There are 500 million possible gene pairs in the human genome. With Select, we can scan them all and aim to find a few thousand that are more likely to be synthetically lethal in patients’ tumors and hence more likely to be clinically relevant.
How accurate is the tool?
We made a large effort to study the accuracy of the tool
in different clinical trials. We tested it on 30 sets of data encompassing the RNA expression of a few thousand patients, as well as their response to targeted drugs and immunotherapies. We predicted their responses and then compared the results to their actual responses as reported in these trials, which were unseen by our prediction tool. In about 80% of these drugs, cancer types and trials, we were able to predict the response with more than 70% accuracy. These results should and could be improved upon in the future as more data accumulates but are quite promising relative to other approaches that have been reported so far.
In addition to targeted therapies, in which a drug is matched to a specific altered cancer driver gene, immunotherapy is an extremely promising approach that works by promoting the killing of cancer cells by the patients’ own immune cells. Importantly, in matching patients with melanoma to immunotherapies, we achieve about the same levels of accuracy in patient selection that are now achieved with other biomarkers. In addition, our tool achieves similar predictive accuracies in a few other cancer types in which such predictive biomarkers are otherwise still lacking.
I want to emphasize that the current accuracy of patient stratification obtained by Select is far from perfect. Select is reasonably predictive, and we hope this is helpful information for the clinicians and the patients, but much work needs to be done to further improve our approach. My lab, together with the (Dr. Kenneth) Aldape lab in the laboratory of pathology at the NCI and the (Dr. Mark) Gilbert lab in the NCI’s neuro-oncology branch, are working hard on a few angles to improve on what we have.
Is the tool close to being introduced into routine practice?
I’m excited to think our tool may, hopefully, be worthy, but it hasn’t yet reached the stage when it can be used as a standard of care. These approaches need to be carefully studied in clinical trials to assess their value rigorously. We’re in the process of starting a clinical trial at the National Institutes of Health (NIH). Our first trial, which will focus on patients with brain tumors, will be led by the Gilbert and Aldape labs to further study the possible benefits of Select and ways to improve it.
We are finalizing an initiative to perform comprehensive sequencing of patients in our NIH clinical center, led by Ken Aldape, the chief of pathology at the NCI. Moving ahead, we plan to not only conduct standard panels but also offer comprehensive sequencing, which means that for every patient, we plan to do whole genome, RNA and methylation sequencing, which will cover all the ways that tumors express information. (Methylation, a chemical reaction in DNA that can inhibit the activity of tumor suppressor genes and lead to cancer-causing mutations.)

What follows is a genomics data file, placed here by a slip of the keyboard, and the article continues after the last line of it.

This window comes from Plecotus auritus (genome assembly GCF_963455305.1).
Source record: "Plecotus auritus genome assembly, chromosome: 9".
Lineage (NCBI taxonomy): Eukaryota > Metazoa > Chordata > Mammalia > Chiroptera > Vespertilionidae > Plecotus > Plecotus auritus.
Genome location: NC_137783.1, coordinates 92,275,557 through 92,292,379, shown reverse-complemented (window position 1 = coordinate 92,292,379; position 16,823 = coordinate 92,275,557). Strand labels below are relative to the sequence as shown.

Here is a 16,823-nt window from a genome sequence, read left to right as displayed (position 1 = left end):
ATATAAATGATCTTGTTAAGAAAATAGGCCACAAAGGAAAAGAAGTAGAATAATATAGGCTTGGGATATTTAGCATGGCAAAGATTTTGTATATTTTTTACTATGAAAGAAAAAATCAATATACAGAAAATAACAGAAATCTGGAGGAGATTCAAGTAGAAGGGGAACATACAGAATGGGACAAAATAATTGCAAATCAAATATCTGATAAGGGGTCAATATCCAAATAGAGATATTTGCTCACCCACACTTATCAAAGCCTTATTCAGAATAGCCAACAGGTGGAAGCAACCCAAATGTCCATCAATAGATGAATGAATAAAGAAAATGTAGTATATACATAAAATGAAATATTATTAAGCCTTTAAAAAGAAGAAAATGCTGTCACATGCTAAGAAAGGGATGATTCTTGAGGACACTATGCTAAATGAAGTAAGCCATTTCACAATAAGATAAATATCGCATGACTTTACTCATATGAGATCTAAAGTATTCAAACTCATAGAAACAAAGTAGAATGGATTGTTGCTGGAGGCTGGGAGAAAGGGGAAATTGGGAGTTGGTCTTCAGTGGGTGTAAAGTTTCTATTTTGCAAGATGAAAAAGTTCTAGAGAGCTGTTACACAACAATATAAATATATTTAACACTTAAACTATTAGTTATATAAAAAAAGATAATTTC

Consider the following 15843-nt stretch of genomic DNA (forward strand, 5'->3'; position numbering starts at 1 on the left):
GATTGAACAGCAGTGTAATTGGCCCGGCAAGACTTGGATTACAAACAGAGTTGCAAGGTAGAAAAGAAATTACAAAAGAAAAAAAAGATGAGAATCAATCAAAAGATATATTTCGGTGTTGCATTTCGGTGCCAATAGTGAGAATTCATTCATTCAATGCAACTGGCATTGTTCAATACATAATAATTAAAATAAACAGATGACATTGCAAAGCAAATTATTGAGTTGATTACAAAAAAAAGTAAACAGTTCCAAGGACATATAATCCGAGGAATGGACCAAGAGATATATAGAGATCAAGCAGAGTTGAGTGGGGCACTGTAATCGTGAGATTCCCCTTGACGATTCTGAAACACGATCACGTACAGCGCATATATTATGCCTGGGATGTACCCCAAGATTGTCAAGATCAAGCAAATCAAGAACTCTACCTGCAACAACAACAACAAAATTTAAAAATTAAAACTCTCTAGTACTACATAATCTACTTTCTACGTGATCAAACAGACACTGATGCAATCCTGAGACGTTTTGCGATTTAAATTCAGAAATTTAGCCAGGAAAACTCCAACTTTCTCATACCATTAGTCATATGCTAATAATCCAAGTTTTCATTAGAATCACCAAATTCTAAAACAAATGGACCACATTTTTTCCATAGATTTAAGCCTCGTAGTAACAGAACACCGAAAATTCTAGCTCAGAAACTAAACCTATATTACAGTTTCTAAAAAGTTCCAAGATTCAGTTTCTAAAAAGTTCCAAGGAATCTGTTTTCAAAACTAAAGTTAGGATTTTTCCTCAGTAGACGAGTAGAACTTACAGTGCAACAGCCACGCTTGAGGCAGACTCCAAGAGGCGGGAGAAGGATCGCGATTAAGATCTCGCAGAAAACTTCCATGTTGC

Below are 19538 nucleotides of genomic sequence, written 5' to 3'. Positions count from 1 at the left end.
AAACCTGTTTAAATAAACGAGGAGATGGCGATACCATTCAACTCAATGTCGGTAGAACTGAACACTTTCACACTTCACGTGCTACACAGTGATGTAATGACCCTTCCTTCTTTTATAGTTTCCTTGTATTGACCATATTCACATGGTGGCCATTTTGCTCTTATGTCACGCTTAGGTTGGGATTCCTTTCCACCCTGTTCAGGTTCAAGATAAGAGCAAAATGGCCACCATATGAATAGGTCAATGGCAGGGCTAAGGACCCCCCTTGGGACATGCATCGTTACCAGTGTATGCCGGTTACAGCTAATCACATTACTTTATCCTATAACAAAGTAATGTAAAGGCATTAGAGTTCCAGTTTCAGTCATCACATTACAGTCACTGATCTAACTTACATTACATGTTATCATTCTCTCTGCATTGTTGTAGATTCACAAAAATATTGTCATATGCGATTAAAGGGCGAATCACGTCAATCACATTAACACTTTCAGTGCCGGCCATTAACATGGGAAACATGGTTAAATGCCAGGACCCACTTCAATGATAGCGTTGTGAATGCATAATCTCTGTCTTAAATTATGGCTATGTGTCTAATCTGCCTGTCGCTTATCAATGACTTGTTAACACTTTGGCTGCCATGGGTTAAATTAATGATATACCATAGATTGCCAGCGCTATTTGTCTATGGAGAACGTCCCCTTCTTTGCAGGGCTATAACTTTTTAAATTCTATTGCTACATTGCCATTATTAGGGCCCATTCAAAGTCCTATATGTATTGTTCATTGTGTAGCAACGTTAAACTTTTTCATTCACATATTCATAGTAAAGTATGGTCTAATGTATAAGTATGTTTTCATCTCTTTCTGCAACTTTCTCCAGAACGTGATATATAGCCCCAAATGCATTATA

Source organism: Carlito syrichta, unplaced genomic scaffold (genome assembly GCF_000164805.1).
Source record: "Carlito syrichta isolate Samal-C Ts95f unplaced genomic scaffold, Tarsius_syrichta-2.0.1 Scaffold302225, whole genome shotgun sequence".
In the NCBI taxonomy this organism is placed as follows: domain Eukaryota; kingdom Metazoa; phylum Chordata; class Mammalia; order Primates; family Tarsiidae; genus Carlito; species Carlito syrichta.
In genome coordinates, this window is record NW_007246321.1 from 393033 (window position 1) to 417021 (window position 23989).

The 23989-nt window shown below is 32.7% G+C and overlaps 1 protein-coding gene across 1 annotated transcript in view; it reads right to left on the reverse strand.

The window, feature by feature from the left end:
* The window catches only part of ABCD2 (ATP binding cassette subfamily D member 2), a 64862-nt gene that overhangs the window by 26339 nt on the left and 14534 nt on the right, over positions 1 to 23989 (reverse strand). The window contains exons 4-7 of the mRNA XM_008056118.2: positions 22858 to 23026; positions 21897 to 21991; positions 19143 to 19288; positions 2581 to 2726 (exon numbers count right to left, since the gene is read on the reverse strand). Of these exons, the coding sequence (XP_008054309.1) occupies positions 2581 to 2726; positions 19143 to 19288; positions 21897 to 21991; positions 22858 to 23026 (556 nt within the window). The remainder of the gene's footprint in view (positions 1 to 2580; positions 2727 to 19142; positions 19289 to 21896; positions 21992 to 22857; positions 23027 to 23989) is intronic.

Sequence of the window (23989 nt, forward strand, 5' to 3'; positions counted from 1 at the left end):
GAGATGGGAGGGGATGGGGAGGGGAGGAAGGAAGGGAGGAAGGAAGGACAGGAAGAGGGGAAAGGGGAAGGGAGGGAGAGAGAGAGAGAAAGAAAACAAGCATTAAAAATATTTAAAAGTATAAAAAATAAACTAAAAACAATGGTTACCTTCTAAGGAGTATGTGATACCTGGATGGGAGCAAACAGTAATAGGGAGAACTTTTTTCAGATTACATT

We’ll study our tool’s ability to identify additional treatment possibilities for patients with cancer beyond the standard panels. This a process that will take a few years and will benefit from the active support and participation of many leading cancer clinicians at the NIH clinical center here in Bethesda, Maryland.
Could this tool lead to the discovery of new targets for medications?
Yes, and on that front, we have a few emerging and demonstrable successes. Led by our collaborator J. Silvio Gutkind, Ph.D., associate director of basic science at the University of California, San Diego, we recently used our approach to identify a new target for uveal melanoma and published a paper about the results in Cancer Cell
There are currently no established successful treatments for uveal melanoma, but we found one that is promising based on our synthetic lethality analysis. These results led to the initiation of a clinical trial with an experimental targeted drug repurposed for this use.
We published another very successful example three months ago led by another collaborator, Ze’ev A. Ronai from Sanford Burnham Prebys Medical Discovery Institute in California. We predicted, and Ze’ev’s lab has successfully tested and validated in mouse models, a new synthetic lethality combination for treating pancreatic cancer. Treatment with a type of targeted drug known as a MAPK inhibitor is already undergoing a clinical trial in one of the cancer centers in the U.S.
We have quite a few more ongoing collaborative projects aimed at discovery of drugs and drug combinations, performed together with numerous collaborators in the U.S. and beyond. As they unfold, we hope to learn more on this challenge, too.
Could this tool eventually be used to diagnose cancer?
I believe so, but it’s really early in the game. Early diagnosis of cancer is tremendously important, because if we catch it very early, we can, in many cases, treat it successfully. We have evidence that our approach can be used to assess cancer risk, but for now, other technologies are probably much more advanced to this end, such as liquid biopsies.